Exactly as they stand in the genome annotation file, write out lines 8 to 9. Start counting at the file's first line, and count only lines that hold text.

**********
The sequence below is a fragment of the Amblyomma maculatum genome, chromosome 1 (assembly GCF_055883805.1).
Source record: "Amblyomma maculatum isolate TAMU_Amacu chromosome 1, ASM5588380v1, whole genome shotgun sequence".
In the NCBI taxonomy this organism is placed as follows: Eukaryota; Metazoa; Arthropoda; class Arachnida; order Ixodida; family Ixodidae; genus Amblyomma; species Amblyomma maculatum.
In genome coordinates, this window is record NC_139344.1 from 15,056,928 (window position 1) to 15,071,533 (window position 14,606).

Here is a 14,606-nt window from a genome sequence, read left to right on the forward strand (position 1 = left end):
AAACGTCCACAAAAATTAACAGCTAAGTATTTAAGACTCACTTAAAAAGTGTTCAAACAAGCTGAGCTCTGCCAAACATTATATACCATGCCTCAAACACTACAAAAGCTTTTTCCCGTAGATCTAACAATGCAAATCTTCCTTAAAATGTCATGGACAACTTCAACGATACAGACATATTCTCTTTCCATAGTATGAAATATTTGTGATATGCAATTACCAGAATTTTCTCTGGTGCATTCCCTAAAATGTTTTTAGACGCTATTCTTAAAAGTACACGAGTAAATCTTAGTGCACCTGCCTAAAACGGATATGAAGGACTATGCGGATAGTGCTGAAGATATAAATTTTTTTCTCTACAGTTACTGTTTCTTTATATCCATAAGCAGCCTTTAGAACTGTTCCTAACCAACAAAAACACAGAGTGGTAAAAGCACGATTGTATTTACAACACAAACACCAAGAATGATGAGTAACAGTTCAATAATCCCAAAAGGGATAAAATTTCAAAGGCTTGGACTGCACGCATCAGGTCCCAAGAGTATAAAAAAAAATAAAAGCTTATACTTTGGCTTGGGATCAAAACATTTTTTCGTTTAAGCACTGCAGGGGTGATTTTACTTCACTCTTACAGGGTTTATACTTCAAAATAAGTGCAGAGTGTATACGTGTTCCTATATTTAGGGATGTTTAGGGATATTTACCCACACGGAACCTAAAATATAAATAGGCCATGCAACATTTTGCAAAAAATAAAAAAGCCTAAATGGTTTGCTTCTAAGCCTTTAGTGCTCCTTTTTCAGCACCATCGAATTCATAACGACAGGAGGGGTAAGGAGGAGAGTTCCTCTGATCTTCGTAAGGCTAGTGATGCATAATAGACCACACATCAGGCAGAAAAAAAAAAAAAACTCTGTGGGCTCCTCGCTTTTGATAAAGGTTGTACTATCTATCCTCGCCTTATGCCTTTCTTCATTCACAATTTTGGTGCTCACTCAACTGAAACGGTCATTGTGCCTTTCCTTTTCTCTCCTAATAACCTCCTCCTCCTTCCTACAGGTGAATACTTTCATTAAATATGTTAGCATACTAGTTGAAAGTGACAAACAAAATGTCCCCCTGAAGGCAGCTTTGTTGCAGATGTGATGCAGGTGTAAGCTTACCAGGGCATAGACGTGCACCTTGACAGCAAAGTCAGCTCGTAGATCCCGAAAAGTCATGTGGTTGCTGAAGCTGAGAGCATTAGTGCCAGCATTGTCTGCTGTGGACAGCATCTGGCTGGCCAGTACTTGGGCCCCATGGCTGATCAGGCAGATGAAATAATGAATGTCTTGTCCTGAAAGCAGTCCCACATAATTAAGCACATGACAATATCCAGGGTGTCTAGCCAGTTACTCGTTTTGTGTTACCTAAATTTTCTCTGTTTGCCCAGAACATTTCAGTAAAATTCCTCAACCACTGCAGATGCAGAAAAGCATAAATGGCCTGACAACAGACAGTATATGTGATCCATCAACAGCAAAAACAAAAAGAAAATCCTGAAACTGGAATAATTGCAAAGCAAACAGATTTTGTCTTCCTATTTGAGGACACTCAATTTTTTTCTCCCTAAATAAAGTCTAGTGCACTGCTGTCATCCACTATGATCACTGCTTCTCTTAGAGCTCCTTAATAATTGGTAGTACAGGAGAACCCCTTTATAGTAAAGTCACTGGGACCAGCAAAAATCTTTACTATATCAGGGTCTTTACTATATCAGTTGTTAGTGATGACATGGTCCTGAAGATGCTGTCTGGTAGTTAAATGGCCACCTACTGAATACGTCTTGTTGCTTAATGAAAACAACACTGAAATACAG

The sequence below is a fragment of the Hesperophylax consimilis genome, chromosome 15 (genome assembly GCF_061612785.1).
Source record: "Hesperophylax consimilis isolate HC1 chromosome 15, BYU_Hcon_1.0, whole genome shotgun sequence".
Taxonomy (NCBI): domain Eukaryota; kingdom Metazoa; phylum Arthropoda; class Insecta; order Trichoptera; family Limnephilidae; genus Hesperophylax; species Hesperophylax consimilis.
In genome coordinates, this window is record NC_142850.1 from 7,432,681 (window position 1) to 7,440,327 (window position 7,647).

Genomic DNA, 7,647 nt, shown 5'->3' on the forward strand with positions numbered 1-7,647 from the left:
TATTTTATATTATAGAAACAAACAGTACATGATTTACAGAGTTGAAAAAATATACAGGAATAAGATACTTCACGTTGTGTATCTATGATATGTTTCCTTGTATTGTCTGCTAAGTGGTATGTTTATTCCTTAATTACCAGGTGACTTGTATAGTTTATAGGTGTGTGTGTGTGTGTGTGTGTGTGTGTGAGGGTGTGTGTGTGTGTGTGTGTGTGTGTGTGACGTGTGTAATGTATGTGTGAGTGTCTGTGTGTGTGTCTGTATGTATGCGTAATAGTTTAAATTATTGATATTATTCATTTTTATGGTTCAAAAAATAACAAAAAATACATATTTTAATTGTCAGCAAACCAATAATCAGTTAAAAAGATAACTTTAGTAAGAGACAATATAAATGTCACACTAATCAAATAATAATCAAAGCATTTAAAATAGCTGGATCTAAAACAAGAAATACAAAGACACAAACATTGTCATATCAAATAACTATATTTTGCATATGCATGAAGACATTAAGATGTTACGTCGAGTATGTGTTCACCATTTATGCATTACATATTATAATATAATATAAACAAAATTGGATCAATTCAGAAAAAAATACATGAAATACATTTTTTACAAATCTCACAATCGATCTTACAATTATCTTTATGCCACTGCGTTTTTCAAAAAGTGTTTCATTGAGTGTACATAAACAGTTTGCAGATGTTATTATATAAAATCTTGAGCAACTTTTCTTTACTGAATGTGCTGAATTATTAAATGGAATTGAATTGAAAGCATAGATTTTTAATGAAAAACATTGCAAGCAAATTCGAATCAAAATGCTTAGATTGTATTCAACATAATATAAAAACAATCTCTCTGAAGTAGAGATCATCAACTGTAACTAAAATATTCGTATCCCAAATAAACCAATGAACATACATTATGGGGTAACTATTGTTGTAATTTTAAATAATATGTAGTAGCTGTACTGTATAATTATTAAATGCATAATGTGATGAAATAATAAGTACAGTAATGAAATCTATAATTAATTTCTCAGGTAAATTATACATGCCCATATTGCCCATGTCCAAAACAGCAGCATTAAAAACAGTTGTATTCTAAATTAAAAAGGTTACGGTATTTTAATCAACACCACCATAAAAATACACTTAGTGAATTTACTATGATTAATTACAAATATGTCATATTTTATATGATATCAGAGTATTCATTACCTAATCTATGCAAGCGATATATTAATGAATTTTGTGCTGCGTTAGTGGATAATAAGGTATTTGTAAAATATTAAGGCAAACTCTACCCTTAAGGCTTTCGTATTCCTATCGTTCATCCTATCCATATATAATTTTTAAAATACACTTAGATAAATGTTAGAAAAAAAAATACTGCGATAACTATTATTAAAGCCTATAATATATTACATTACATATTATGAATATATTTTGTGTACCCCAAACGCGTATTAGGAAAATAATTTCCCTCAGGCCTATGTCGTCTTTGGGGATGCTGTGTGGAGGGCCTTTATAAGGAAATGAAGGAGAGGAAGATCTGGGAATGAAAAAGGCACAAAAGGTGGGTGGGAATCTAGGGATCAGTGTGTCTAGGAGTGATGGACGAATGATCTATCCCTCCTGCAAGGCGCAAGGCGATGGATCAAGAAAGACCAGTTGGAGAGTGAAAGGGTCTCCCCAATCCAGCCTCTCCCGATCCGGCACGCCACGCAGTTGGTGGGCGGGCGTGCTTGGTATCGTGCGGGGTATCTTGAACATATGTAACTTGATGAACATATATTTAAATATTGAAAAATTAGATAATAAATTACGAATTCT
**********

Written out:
Source record: "Hesperophylax consimilis isolate HC1 chromosome 15, BYU_Hcon_1.0, whole genome shotgun sequence".
Taxonomy (NCBI): domain Eukaryota; kingdom Metazoa; phylum Arthropoda; class Insecta; order Trichoptera; family Limnephilidae; genus Hesperophylax; species Hesperophylax consimilis.